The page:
Chapter 1, SQL Fundamentals (6 hacks)
Chapter 2, Joins, Unions, and Views (8 hacks)
Chapter 3, Text Handling (4 hacks)
Chapter 4, Date Handling (5 hacks)
Chapter 5, Number Crunching (17 hacks)
Chapter 6, Online Applications (8 hacks)
Chapter 7, Organizing Data (9 hacks)
Chapter 8, Storing Small Amounts of Data (6 hacks)
Chapter 9, Locking and Performance (13 hacks)
Chapter 10, Reporting (13 hacks)
Chapter 11, Users and Administration (7 hacks)
Chapter 12, Wider Access (4 hacks)

To me, SQL Hacks is the classic reference book that you need to keep on the shelf, close at hand for those little jobs that come up and just need to get done. It also serves the purpose of giving you new ideas for solutions that perhaps, you may have thought could not be done.

Audio Book Review - Rogue Angel: Destiny by Alex Archer

by T. Michael Testi ( , PhotographyToday, ATAEE)

When I first heard about Rogue Angel: Destiny being a graphic audio book I, was skeptical. I have been listing to audio books for over five years now. I average between 30 and 50 per year and I know what works and what doesn't. When I saw the tag line "A Movie In Your Mind", I mean really, who do these guys think they are. It’s an audio book! A movie in your mind, get real!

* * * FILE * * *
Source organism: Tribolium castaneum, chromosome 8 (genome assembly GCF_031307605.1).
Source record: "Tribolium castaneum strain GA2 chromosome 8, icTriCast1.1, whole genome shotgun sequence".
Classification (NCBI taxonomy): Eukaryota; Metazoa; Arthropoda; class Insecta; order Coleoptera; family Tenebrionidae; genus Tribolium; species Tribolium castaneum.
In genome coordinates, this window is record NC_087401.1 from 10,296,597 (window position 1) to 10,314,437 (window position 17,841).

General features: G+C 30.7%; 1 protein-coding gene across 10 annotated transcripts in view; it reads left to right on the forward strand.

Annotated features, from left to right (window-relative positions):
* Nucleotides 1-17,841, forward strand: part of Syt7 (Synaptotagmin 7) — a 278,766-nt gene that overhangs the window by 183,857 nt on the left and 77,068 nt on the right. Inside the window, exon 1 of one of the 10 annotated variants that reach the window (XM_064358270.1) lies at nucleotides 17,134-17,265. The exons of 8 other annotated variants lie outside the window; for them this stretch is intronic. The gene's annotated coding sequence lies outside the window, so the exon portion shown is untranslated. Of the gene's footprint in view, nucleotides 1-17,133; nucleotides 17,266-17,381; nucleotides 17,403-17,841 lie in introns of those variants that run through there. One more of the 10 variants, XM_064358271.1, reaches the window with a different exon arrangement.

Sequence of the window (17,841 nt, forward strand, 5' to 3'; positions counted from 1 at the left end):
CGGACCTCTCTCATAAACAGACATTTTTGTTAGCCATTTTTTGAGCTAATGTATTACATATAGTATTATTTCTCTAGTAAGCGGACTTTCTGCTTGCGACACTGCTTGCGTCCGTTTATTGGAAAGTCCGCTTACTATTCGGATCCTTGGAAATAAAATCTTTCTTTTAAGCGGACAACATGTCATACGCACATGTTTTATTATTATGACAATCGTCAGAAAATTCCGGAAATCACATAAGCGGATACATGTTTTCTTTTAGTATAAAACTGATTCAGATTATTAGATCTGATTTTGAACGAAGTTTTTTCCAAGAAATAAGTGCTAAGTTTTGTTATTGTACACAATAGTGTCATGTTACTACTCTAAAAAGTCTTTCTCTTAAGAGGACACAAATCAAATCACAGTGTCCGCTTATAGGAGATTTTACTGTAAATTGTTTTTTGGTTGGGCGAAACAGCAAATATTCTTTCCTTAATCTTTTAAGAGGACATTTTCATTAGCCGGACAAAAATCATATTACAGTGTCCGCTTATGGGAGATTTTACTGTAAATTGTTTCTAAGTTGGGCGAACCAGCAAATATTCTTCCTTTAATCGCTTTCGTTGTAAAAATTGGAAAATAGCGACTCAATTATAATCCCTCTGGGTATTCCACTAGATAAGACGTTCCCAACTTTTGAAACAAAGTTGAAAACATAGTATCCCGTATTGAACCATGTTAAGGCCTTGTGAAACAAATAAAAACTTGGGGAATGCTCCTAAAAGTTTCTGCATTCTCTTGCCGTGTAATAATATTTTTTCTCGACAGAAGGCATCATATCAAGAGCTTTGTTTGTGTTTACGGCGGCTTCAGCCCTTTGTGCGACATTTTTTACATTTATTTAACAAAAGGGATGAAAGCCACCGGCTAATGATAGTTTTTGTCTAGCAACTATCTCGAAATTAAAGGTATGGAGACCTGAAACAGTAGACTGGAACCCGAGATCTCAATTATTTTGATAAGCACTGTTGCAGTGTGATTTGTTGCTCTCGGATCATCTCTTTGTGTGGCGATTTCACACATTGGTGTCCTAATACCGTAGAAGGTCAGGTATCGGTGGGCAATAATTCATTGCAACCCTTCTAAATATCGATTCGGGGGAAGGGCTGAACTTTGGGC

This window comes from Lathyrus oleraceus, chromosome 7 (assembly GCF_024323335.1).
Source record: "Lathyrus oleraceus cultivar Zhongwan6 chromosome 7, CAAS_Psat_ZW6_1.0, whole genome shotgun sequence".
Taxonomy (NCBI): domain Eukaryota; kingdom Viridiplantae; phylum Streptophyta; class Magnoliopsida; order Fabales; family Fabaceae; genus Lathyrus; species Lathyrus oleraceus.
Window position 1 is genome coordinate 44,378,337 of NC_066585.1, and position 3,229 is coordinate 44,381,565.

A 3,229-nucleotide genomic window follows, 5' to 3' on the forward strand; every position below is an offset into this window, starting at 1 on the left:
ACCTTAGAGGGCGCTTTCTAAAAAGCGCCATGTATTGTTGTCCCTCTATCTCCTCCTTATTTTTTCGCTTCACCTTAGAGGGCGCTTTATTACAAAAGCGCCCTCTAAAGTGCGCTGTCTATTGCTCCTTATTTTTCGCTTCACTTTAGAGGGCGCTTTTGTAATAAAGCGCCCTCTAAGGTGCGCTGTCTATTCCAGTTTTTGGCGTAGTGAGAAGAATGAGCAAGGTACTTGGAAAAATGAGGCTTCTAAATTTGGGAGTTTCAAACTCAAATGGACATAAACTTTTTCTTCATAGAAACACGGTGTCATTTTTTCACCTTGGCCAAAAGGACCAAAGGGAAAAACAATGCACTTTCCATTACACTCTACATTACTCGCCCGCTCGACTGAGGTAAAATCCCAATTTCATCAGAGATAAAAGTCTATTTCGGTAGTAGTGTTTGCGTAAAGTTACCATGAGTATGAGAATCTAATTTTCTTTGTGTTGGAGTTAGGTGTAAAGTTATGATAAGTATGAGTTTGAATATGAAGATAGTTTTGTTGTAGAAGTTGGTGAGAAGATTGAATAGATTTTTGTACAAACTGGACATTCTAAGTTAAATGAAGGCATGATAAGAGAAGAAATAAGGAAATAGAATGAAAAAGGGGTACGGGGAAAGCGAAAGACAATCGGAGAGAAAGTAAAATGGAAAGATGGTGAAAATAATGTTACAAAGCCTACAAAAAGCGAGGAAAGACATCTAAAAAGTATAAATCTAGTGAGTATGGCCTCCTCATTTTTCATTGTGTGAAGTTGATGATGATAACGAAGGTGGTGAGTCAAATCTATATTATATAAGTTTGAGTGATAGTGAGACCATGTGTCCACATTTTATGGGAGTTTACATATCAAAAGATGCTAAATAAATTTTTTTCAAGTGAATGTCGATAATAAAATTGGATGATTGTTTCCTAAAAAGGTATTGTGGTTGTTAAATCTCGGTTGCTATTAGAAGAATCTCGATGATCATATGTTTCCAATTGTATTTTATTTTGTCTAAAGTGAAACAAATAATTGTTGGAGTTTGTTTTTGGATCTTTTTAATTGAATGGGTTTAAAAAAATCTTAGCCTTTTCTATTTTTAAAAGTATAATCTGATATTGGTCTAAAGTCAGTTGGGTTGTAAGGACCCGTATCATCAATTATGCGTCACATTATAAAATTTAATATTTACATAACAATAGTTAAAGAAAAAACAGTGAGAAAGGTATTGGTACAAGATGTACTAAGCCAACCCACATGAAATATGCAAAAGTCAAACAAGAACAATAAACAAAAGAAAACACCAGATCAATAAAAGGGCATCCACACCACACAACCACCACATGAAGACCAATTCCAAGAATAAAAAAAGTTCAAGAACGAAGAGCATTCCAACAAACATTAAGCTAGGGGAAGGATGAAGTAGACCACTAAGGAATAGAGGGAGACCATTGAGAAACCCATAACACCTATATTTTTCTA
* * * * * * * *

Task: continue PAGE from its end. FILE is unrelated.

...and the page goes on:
Boy was I ever wrong. Simply put, this was probably the best-produced audio book I have ever listened to. Period! That is after listing to well over 2-300 audio books. In some ways this is akin to listing to some of the old radio dramas from the golden age of radio. Now if you think of the old radio shows as being like "Buck Rogers in the 25th Century", well this is like "Star Wars" in comparison.

In Rogue Angel: Destiny, you have a narrator who is basically reading the main storyline. When dialog comes in you have actors filling the different voices. This much I have heard in other audio books and many times I have shied away from them because, in my opinion, it becomes a distraction. Here it really enhances the story.

The real power and effect come from the sound effects and background music that encompasses the story and gives it its movie-like quality. It is not the cheesy sound-effects that you may be use to in the old radio shows; rather these are professional quality sounds that you would hear in a movie. When someone falls, gets kicked, or is shot, it really feels like you are there. When the goat gets its neck sliced in the ritual, you hear the screams. (I do not, however, believe that any goats were injured in any way in making this book.)